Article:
Over-Indulging our Sweet Tooth

Globally, the incidence of diabetes has more than doubled over the last three decades, according to a new study published in the medical journal, The Lancet, which correlated data on 2.7 million participants in 199 countries. The incidence of diabetes in 2008 was 347 million, up from 153 million in 1980. This is a stunning increase, with severe repercussions for the future of health care worldwide. No longer a problem limited to developed nations, diabetes is rapidly spreading to developing countries in Africa and Asia, as well as South America and the Middle East. Worldwide, 9.8% of men and 9.2% of women now suffer from diabetes – largely a result of shifts in diet, such as higher sugar intake and increased consumption of processed and ‘fast’ foods, coupled with a general trend toward a more sedentary lifestyle.

The average American consumes approximately 22 teaspoons of added sugar every day, which adds more than 320 calories to our daily diet. On average, 16% of Americans’ daily caloric intake comes from added sugar. One problem is that this added sugar generally substitutes for healthier more nutrient-dense, fiber-rich foods, which should form a larger part of our diet.

Sugar, or sucrose, is a carbohydrate which supplies a quick source of energy to the body. Sugar occurs naturally in plants and vegetables – it is the product of photosynthesis, by which plants convert the sun’s energy and carbon dioxide into food (and oxygen). Chemically, sucrose is a dissaccharide (a double sugar molecule), consisting of glucose linked to fructose.

Historically, people used natural sweeteners such as honey and molasses, as well as beet sugar and sugar cane. However, in processed foods sugar has largely been replaced by high fructose corn syrup, which is far cheaper as a result of substantial government subsidies encouraging overproduction of corn. A wide range of sugars are added to processed foods, including corn syrup, fructose, glucose, and maltose, as well as calorie-free sugar substitutes.

Added sugar intake is associated with obesity, tooth decay, high triglyceride blood levels, diabetes, gout and increased cardiovascular risk. The American Heart Association guidelines recommend limiting daily sugar intake to 9 teaspoons for men, 5 teaspoons for women, and 3 teaspoons for children. Note that one gram of sugar delivers about 4 calories.

A child would easily consume the recommended daily allowance merely by eating two oreo cookies for a snack or a single package of Quaker oatmeal for breakfast. A carton of fruit-flavored yogurt contains 19 grams of sugar (11 added), while a can of soda delivers 9 grams of added sugar. A one cup serving of baked beans contains an incredible 15 grams of added sugar. One cup of dried, sweetened cranberries will give you 25 grams of added sugar; and a single serving of sweetened lemonade contains 17 grams. Very few Americans manage to live within the recommended daily doses of sugar.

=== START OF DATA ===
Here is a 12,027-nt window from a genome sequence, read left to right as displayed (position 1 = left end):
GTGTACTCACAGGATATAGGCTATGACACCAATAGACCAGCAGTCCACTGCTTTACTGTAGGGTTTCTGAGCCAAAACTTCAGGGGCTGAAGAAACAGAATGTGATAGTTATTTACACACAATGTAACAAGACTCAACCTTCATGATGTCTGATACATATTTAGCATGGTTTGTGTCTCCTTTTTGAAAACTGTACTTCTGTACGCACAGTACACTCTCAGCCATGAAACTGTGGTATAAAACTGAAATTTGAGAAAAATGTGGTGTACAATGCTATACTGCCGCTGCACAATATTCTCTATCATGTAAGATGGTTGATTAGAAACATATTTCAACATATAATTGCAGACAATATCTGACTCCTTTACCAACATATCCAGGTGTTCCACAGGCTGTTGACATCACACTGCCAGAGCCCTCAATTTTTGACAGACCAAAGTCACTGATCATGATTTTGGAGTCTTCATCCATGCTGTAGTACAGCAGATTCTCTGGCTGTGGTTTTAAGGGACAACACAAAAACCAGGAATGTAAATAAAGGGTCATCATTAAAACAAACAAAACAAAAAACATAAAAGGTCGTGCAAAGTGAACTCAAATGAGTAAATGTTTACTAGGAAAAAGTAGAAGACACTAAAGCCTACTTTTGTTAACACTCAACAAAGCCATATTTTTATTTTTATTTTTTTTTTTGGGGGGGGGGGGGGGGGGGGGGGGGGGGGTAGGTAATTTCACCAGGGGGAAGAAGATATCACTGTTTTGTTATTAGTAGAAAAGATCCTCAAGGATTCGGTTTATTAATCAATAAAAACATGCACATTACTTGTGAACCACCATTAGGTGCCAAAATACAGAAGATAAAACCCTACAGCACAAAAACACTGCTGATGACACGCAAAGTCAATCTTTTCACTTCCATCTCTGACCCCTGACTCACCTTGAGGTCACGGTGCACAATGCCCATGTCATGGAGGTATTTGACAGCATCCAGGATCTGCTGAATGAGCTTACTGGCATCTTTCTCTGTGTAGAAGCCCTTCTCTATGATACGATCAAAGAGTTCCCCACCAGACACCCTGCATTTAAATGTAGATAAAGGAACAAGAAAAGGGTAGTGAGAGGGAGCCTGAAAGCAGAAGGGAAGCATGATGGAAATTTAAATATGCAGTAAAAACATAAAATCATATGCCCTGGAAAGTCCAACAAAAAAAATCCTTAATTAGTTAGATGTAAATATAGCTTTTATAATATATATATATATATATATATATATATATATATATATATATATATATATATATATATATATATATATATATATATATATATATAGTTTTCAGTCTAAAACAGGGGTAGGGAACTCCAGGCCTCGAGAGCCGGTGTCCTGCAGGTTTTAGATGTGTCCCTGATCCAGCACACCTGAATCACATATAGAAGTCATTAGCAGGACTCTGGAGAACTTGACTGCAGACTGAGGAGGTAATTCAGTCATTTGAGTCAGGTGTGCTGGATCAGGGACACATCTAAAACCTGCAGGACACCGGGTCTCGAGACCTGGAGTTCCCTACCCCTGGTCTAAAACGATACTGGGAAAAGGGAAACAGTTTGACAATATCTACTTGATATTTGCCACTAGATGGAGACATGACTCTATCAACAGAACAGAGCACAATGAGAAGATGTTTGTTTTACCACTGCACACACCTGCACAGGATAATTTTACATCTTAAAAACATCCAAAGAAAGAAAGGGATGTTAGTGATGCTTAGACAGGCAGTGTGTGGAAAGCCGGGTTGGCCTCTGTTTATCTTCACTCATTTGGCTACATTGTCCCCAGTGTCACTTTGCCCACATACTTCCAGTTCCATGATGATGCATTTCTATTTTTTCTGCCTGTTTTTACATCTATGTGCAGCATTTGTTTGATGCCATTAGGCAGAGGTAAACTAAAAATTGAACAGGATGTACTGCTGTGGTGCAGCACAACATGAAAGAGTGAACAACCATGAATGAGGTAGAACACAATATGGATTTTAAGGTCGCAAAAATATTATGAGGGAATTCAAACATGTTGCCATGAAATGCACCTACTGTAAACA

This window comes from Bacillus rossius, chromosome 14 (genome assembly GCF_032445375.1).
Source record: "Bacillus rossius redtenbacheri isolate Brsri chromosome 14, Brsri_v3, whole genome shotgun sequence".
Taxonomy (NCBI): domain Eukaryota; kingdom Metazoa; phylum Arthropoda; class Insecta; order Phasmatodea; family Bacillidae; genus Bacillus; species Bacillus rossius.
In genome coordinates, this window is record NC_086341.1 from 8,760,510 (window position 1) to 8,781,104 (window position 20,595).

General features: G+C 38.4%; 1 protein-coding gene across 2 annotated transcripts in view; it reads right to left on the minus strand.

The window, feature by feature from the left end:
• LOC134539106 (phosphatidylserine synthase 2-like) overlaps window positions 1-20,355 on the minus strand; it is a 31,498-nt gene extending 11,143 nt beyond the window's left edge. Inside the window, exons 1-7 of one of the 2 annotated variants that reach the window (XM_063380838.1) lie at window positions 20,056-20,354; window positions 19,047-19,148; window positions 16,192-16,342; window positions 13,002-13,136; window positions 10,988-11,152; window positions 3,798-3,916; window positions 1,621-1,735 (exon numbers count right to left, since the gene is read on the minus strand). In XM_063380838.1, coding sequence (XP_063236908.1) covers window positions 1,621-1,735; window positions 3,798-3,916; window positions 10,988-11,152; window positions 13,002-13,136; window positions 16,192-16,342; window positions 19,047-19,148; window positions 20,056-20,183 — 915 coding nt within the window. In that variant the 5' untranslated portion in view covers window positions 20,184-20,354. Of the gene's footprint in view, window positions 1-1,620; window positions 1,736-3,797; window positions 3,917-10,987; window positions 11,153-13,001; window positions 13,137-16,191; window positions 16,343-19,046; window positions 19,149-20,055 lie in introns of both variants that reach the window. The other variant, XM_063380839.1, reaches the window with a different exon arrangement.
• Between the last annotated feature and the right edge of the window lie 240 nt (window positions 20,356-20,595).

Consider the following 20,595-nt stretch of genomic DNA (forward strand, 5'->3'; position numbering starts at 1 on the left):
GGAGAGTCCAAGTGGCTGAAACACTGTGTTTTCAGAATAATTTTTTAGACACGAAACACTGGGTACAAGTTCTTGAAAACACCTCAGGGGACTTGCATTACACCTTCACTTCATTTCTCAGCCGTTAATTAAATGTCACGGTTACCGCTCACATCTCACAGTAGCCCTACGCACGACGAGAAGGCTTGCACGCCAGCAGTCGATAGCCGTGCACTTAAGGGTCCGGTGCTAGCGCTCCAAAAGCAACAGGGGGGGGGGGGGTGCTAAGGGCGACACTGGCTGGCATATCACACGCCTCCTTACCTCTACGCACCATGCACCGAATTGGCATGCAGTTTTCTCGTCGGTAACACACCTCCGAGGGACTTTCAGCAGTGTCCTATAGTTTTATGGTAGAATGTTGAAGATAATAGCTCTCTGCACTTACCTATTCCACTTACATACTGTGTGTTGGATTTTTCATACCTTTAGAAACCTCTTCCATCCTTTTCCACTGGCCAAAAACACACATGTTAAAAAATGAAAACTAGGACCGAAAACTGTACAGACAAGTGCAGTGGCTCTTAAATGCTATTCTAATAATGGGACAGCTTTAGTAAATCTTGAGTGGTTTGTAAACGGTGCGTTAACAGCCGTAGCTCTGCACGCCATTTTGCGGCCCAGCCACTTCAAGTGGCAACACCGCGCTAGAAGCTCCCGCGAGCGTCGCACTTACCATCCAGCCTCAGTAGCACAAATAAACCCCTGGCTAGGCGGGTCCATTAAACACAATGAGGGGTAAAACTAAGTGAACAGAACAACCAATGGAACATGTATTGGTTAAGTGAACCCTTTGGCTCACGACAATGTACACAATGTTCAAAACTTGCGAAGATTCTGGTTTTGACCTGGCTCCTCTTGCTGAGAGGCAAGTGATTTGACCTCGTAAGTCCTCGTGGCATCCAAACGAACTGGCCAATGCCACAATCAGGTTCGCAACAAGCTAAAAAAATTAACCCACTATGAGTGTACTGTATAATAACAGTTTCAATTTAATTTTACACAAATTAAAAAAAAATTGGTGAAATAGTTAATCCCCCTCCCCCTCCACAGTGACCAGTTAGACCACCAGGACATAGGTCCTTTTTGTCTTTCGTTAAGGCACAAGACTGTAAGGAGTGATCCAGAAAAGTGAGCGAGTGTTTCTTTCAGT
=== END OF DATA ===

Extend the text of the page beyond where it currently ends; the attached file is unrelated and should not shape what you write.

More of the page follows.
Added sugars in processed foods may be listed (or disguised) in the ingredients under a range of names such as:

Can your body tell the difference between added sugar and natural sugar? No, but natural sugars such as in honey and fruit are generally coupled with dietary fiber, nutrients and antioxidants, whereas added sugars are empty calories, often coupled with high fat content, as in a candy bar.

The problem is that we have tuned our ‘sweet tooth’ to ever higher levels of sugar, just as we have gotten used to increased intake of salty foods. What used to be a rare treat is now a key component of nearly every meal and snack, starting at a very young age. Americans’ sugar intake increased 19% between 1975 and 2005. This chart shows a corresponding increase in sugar consumption in Britain:

The easiest ways to cut back: skip sugar-sweetened drinks, such as sodas, as well as sweetened teas, fruit juices and lemonade. In general, limit consumption of candy and processed foods — and try to retrain your taste buds to appreciate the natural flavors of unsweetened foods.

Above all, we need to educate children about the health consequences of over-indulging in sugar. One summer, when I dropped my kids off to chess camp, the counselor rewarded them for being first to arrive (on time) by handing them pieces of candy. Sweets should not be a reward for doing what is expected. Nor should they be a regular finale to a healthy meal.

Otherwise, we’ll be facing a diabetes epidemic of global proportions.


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